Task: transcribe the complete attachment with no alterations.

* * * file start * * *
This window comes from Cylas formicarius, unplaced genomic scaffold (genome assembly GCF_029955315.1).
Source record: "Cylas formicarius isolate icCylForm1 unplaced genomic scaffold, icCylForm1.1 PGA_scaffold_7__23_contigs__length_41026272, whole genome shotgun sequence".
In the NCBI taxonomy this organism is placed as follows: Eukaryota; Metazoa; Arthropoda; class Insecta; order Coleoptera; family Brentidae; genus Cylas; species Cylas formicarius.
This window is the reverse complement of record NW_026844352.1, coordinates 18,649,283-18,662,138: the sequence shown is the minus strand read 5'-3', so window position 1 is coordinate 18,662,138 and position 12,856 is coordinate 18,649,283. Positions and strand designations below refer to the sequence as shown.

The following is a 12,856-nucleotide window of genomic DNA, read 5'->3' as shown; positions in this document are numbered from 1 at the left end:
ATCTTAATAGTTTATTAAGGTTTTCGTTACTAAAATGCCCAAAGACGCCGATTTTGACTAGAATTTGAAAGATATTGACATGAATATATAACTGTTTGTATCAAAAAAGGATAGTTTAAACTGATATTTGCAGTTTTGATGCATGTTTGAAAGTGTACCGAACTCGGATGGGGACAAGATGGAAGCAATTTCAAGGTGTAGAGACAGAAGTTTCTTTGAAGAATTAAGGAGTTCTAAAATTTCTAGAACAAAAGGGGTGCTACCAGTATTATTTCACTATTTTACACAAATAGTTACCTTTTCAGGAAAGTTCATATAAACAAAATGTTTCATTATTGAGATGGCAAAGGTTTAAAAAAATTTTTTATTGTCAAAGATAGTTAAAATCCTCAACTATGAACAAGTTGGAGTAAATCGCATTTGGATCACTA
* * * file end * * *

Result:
This window comes from Cylas formicarius, unplaced genomic scaffold (genome assembly GCF_029955315.1).
Source record: "Cylas formicarius isolate icCylForm1 unplaced genomic scaffold, icCylForm1.1 PGA_scaffold_7__23_contigs__length_41026272, whole genome shotgun sequence".
In the NCBI taxonomy this organism is placed as follows: Eukaryota; Metazoa; Arthropoda; class Insecta; order Coleoptera; family Brentidae; genus Cylas; species Cylas formicarius.
This window is the reverse complement of record NW_026844352.1, coordinates 18,649,283-18,662,138: the sequence shown is the minus strand read 5'-3', so window position 1 is coordinate 18,662,138 and position 12,856 is coordinate 18,649,283. Positions and strand designations below refer to the sequence as shown.

The following is a 12,856-nucleotide window of genomic DNA, read 5'->3' as shown; positions in this document are numbered from 1 at the left end:
ATCTTAATAGTTTATTAAGGTTTTCGTTACTAAAATGCCCAAAGACGCCGATTTTGACTAGAATTTGAAAGATATTGACATGAATATATAACTGTTTGTATCAAAAAAGGATAGTTTAAACTGATATTTGCAGTTTTGATGCATGTTTGAAAGTGTACCGAACTCGGATGGGGACAAGATGGAAGCAATTTCAAGGTGTAGAGACAGAAGTTTCTTTGAAGAATTAAGGAGTTCTAAAATTTCTAGAACAAAAGGGGTGCTACCAGTATTATTTCACTATTTTACACAAATAGTTACCTTTTCAGGAAAGTTCATATAAACAAAATGTTTCATTATTGAGATGGCAAAGGTTTAAAAAAATTTTTTATTGTCAAAGATAGTTAAAATCCTCAACTATGAACAAGTTGGAGTAAATCGCATTTGGATCACTA